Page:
- The 2022 President’s Prize winner is Hayden Asper CA.
- The prize is awarded annually to a CA ANZ member under the age of 35, to recognise an outstanding commitment to the professional body, the profession, and the community.
- Asper is a senior manager at insolvency specialist Jirsch Sutherland and has volunteered for not-for-profit organisations for six years.
Kate Boorer FCA, the President of Chartered Accountants Australia and New Zealand (CA ANZ), has selected the chair of the CA ANZ Newcastle and Hunter Valley Regional Committee – Hayden Asper CA – as the 2022 President’s Prize winner.
The prize is awarded annually to a CA ANZ member under the age of 35, to recognise an outstanding commitment to the professional body, the profession, and the community.
“The standard of entries was extremely high this year, so it wasn’t easy to select a winner,” says Boorer. “However, Hayden’s contribution both inside and outside the Newcastle and Hunter Valley region over many years is outstanding, and I look forward to seeing him thrive as a leader in our profession.”
Asper, a senior manager at insolvency specialist Jirsch Sutherland, has volunteered at local not-for-profit organisations for six years.
“I made a decision that, between finishing my Chartered Accountants Program and starting a family, I really wanted to get involved in the community and giving back,” he says. “I looked around for opportunities and joined our local CA committee. With that came the chance to get involved with the Newcastle Bean Counters Ball.”
The annual fundraising event has generated more than A$210,000 for youth and education in the region since the inaugural ball was held in 2010.
In his six years volunteering with the ball, Asper filled the roles of treasurer and chair, resigning in July this year to give others the opportunity to step up and get involved.
Building better communities
One of the charity recipients of the fundraising ball – a homelessness assistance organisation Samaritans – is a cause close to his heart and he ended up mentoring there for a year, too.
“It’s about giving people an opportunity to break a cycle,” Asper says. “By giving the Samaritans students the best chance to take advantage of education, not only will they benefit, their future families will as well.
“The students staying at the local Samaritans house often don’t have family support,” he says. “When you don’t have a great family environment (or have parents who are very bad with money), kids can suddenly find themselves becoming adults and lacking basic financial literacy skills.
“It was identified that students would benefit from mentoring in basic financial skills – the financial literacy known as ‘home economics’ that you used to learn in school. Some of the accountants from the ball started mentoring Samaritans students and we put together a program on basic consumer economic topics.”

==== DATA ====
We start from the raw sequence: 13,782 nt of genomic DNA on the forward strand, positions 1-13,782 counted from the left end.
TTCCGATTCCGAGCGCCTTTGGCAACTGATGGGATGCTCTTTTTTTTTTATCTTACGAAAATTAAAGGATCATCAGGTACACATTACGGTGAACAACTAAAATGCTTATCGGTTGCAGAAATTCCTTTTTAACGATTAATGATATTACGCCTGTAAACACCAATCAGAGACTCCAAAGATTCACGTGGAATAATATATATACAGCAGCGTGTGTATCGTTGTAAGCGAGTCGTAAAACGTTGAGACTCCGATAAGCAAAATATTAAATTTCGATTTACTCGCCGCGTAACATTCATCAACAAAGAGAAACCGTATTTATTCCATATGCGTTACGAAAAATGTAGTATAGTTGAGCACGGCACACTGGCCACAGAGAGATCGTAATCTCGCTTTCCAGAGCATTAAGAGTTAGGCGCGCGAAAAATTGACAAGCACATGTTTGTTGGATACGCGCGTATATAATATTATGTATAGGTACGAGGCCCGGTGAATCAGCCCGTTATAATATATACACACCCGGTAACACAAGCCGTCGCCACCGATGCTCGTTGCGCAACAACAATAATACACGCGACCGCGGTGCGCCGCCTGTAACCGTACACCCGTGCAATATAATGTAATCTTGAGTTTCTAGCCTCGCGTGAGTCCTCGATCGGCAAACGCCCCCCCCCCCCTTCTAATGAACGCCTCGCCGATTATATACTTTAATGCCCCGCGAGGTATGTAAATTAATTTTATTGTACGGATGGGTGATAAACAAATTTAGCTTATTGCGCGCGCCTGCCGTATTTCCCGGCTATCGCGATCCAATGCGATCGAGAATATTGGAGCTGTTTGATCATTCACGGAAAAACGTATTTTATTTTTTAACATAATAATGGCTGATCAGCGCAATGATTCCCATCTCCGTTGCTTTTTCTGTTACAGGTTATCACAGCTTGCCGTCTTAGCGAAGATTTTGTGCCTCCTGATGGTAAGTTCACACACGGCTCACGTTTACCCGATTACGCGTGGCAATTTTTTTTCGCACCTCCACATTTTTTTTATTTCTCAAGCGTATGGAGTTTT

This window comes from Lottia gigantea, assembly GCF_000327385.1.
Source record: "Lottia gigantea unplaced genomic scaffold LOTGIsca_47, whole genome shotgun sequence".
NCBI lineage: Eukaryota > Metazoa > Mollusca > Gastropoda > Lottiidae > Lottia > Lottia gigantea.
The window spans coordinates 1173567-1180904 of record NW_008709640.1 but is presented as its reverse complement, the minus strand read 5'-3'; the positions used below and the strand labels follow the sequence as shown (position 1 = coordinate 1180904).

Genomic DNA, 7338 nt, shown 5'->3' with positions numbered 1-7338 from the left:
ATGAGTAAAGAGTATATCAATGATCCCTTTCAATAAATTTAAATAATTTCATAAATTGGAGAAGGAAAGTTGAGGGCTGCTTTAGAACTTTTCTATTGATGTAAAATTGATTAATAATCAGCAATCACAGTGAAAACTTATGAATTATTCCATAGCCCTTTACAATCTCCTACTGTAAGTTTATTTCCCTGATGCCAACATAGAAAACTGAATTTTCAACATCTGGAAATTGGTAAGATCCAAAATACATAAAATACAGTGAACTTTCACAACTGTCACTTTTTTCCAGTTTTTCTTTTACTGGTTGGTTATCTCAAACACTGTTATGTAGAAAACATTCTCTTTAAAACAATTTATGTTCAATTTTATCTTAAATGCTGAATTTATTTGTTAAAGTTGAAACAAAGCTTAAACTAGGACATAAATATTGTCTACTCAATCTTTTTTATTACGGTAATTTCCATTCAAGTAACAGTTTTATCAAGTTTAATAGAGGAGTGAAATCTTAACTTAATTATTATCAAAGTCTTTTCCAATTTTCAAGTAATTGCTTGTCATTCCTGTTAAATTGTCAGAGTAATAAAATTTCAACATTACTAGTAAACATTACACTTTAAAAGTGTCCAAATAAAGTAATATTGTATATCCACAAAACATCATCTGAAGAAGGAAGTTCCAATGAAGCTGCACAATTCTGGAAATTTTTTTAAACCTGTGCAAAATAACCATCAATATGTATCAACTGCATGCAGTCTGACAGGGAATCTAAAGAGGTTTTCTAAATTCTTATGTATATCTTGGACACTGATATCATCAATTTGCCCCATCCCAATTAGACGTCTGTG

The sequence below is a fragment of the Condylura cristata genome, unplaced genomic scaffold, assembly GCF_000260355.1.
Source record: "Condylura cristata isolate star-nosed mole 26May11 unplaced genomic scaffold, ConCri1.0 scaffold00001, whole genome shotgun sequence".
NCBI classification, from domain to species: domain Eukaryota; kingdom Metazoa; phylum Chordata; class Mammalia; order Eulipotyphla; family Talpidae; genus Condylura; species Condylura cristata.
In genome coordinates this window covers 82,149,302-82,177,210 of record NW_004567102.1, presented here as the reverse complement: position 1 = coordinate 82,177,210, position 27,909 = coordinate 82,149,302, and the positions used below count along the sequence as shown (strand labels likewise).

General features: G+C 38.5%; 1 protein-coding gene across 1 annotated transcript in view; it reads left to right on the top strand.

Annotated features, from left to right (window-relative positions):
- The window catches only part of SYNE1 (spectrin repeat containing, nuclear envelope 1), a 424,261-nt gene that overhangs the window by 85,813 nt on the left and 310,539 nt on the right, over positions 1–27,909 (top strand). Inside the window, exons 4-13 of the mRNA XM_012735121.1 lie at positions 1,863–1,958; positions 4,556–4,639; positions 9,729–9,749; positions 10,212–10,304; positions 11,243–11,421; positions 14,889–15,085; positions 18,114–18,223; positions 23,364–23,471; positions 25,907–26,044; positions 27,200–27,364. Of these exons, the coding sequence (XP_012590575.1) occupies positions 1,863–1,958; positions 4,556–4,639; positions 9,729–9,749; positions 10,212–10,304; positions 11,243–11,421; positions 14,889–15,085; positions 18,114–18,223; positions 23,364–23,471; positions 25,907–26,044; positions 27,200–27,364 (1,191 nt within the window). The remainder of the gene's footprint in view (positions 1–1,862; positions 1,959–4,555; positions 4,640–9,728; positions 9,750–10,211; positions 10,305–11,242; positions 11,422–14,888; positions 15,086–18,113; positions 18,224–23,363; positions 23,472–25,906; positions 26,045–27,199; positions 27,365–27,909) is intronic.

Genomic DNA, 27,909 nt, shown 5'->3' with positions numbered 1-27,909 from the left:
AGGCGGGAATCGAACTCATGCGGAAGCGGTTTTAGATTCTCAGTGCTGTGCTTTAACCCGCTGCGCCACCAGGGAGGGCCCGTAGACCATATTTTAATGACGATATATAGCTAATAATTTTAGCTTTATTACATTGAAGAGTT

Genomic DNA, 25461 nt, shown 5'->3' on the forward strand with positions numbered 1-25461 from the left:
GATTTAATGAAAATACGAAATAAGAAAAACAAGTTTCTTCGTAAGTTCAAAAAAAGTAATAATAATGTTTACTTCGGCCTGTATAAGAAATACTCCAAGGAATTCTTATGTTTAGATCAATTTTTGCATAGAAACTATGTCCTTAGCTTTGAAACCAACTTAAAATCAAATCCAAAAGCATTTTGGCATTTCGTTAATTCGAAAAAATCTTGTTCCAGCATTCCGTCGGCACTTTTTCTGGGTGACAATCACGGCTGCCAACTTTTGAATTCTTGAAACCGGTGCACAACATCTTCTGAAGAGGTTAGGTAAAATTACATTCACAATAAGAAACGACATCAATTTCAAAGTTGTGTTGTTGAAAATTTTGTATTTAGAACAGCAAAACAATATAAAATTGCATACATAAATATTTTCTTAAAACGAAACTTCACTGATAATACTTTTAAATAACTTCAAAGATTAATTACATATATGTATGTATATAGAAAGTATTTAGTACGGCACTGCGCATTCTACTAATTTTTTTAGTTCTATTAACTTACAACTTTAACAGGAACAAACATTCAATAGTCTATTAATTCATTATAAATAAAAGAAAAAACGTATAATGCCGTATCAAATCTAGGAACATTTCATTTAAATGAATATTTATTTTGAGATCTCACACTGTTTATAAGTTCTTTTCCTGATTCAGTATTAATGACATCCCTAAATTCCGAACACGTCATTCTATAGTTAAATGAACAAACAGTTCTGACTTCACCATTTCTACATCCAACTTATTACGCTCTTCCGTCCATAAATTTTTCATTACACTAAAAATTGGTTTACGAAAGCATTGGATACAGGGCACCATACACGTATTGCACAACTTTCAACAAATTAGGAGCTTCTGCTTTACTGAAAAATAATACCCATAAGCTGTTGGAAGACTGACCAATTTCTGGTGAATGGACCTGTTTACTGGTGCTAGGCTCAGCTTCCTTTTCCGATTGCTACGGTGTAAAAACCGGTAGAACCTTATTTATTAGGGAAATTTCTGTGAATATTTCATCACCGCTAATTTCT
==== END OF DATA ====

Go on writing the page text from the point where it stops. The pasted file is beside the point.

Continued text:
Local business knowledge
Asper has been involved with CA ANZ for many years, with Young Chartered Accountants and CA ANZ Rural and Regional Advisory Committees in NSW, showing “a remarkable commitment to making a difference both in his local community and across our profession,” says Boorer.
As chair of the CA ANZ Newcastle and Hunter Valley Regional Committee, Asper wanted to drive engagement, including by partnering with local businesses.
“A local family-law firm provided some fantastic training on where accountants stand when there are family issues: what to look out for and where there’s potential liability as an adviser,” he says.
As President’s Prize winner, Asper will nominate a charity to receive a cash donation from CA ANZ. He intends to support an initiative driven by a local Newcastle accountant, Victoria Lewis CA from PwC. Lewis set up a Newcastle branch of RizeUp Australia, which supports families that have fled domestic and family violence.
“I’m really excited to direct the donation to this fantastic organisation and for CA ANZ to support Victoria’s efforts in helping local victims of domestic and family violence,” he says.
Advice for fellow CAs
For CAs considering volunteering, Asper has some simple advice: “Do it!”
You don’t have to be hands-on; often the greatest contribution a CA can make is putting their hard-earned financial skills to work, says Asper. A skill set as an accountant can be used on a committee as treasurer and supporting an NFP at a desk, rather than on the ground.
“It’s often an underappreciated role but it’s a critical one, and you’re using skills you’ve spent years developing and honing,” he says. “They are worth quite a lot commercially, and you’re putting them to a pro bono use, which is really wonderful.
“People should do good things for the community because that’s how we create a more equitable society,” he adds. “You give people a chance and you help people, and everyone benefits from that.”
Pictured: Hayden Asper
“People should do good things for the community because that’s how we create a more equitable society. You give people a chance and you help people, and everyone benefits from that.”
Says Boorer: “Whether mentoring others through the CA Program, supporting his local community through the Samaritans and the ALA, or helping organise the annual Newcastle Bean Counters Ball, it’s clear that Hayden is incredibly committed to making a difference beyond the traditional day-to-day opportunities available to CAs, and it’s an honour to award him the President’s Prize for 2022.”
Find out more:
Read more about Hayden Asper and the other 12 Young Regional Members recognised by CA ANZ in 2022 here.